3. Discussion

Illusions may occur in healthy persons, but they are found most often in patients with epilepsy, migraine, and stroke (2). Visual illusions include macropsia (perception of objects bigger than their real size), micropsia (perception of objects smaller than their real size), metamorphopsia (perception of objects with distortions of form, size, or color), and palinopsia (visual preservation of an image long after the cessation of the visual stimulus) (7).

The occipital lobe is associated with visual function and the temporoparietal junction also may be involved (7). Visual illusions and hallucinations are thought to originate from the visual cortex and its associated temporoparietal junction (7). This is aligned with our findings of dysrhythmic waves detected in the EEG study of the temporal lobe region.

This study introduced a patient with temporal lobe epilepsy with rare psychotic symptoms like visual illusion. This phenomenon expressed before a seizure and remained for the duration of it. The patient had insight about it. It caused emotional distress and bad feelings for him, but he had no behavioral disturbances following it. He saw that objects and humans around him were like blood (metamorphopsia). He had fear following this condition. This case with visual illusion reported a distortion of visual perception: objects seemed bloody and their size was changed.

The brain imaging was normal; therefore, brain lesions such astumors were ruled out. An important differential diagnosis of schizophrenia is temporal lobe epilepsy, but the patient did not meet the criteria for the schizophrenia spectrum. The abnormal waves were specific in the posterior lateral temporal region, and therefore, the other types of epilepsy were ruled out.

Patients with epilepsy with controlling seizure outcome experience an improved health-associated quality of life after treatment (8). Epilepsy produces remarkable changes in the personality, but our patient did not experience any change in personality.

Depression is also common in patients with epilepsy and has been associated with epilepsy of the temporal area, especially of the left-sided region (9). We similarly found depressed mood, psychomotor retardation, and signs of fatigue in the patient.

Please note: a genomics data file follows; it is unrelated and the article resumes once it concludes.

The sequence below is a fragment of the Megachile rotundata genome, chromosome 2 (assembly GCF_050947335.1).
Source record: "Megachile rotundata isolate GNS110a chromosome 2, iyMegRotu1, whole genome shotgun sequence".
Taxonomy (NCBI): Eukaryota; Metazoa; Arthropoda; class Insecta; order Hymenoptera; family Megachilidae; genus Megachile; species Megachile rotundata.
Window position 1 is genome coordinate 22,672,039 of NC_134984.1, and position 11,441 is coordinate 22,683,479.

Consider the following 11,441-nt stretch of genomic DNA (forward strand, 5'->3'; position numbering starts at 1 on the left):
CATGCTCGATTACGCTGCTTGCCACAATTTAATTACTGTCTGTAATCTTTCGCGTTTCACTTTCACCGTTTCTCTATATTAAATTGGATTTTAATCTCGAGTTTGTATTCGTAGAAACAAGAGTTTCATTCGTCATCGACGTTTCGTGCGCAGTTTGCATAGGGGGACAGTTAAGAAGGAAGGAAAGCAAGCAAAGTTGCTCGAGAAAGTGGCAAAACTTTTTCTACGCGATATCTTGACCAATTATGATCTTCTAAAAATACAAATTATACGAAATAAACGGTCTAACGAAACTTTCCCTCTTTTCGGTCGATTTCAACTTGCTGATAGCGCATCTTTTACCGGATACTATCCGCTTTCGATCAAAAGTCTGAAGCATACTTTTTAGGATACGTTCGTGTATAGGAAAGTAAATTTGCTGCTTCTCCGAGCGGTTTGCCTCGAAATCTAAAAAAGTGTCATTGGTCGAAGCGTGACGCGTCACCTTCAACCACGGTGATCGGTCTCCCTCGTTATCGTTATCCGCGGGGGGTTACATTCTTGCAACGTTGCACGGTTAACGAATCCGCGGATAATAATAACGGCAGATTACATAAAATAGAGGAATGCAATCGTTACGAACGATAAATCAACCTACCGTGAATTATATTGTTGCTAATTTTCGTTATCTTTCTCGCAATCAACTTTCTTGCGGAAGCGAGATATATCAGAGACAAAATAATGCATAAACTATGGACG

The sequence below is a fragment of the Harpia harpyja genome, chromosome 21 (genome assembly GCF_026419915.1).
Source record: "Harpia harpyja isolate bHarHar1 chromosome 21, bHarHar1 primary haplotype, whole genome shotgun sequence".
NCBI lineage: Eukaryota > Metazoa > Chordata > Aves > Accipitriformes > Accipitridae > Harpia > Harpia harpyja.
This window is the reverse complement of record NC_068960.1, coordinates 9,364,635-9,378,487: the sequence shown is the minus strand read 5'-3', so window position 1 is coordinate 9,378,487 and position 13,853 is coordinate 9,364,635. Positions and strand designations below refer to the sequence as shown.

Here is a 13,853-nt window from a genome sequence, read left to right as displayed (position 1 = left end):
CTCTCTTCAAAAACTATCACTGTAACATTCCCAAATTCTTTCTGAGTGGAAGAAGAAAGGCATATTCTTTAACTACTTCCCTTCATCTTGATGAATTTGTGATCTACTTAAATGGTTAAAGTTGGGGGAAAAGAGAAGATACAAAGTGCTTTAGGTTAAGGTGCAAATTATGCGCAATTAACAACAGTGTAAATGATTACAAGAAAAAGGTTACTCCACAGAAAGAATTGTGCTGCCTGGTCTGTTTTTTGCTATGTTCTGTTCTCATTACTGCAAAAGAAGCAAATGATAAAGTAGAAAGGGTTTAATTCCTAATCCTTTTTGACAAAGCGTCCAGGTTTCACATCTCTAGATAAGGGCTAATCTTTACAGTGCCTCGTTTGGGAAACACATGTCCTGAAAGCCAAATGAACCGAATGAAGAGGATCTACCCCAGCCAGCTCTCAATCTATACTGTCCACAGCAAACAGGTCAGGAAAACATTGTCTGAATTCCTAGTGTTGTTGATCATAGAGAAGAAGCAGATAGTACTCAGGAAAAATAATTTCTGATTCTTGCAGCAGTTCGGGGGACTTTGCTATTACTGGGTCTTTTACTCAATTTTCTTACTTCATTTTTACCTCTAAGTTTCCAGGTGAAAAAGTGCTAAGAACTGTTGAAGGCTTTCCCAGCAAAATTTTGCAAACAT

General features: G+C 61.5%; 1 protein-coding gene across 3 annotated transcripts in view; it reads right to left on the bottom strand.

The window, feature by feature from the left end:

Ictal hallucinations are best treated by controlling seizure with anticonvulsive drugs (10). But the patient did not respond to valproate alone. Lifestyle issues and compliance are important key points for successful treatment of epilepsy (11).

Valproate is the conventional antiepilepsy drug (AED) of choice for the treatment of idiopathic epilepsies. Guides in epilepsy therapy say if valproate alone fails to control seizures in adequate dosage, then consider early add-on therapy. With the introduction of relatively newer AEDs such as lamotrigine, the treatment choices are expanded (11). We also intended to treat both visual illusions and depression; thus, we decided to use an anticonvulsant and mood stabilizer, which also can be used as an add-on in treating depression. Lamotrigine is a sodium channel blocker antiepileptic drug with a broader spectrum of action than carbamazepine and phenytoin and with fewer side effects. It also can be effective in the treatment of depression. Since Na-valproate and aripiprazole increase the blood levels of lamotrigine, we started with lower doses; fortunately, a good dose response was observed in follow-ups so the dose was kept modest. The basis for a broader spectrum of action of lamotrigine compared to other sodium channel blockers is proposed to be partial effects on high-voltage-activated calcium channels (12). More studies are needed to elucidate the exact reason for the broader range of action for lamotrigine compared to carbamazepine and phenytoin. We know the anticonvulsants may decrease these symptoms overall.

Some case reports noticed that lamotrigine can induce hallucination and illusions (13, 14). But as a contradictory effect, we found no hallucinations after lamotrigine prescription. Roberts et al. (13) studied a 14-year-old-girl without head injury, with a normal MRI, and with abnormal EEG showing brief and generalized polyspikes and wave activity in both hemispheres, predominantly originating from the left hemisphere. After several months of valproic acid (375 mg t.i.d.) and amitriptyline, lamotrigine (25 mg) was added. Seven days later, she reported auditory hallucination. In our case, the patient was different in history (visual hallucination afterfalling down) and diagnosis (temporal lobe epilepsy). Brandt et al. (14) also reported development of psychosis in patients with experience of positive psychotropic effects treated with lamotrigine. Rudolf and Hugh (15) reported worsening hallucination following lamotrigine administration in a patient with bipolar disorder, but our case had depressive mood. Furthermore, in our study, hallucination has occurred at the background of temporal lobe epilepsy and responded to lamotrigine, which in fact, has reduced hallucination. Needham (16) reported a 27-year-old female with diagnosis of psychosis of epilepsy that responded well to lamotrigine and amisulpride treatment. However, the current article reports a dramatic unusual response to lamotrigine and suggests that patients with temporal lobe epilepsy and visual illusions should be assessed for other organic problems and lamotrigine may be effective in improving these symptoms in certain conditions.

Footnote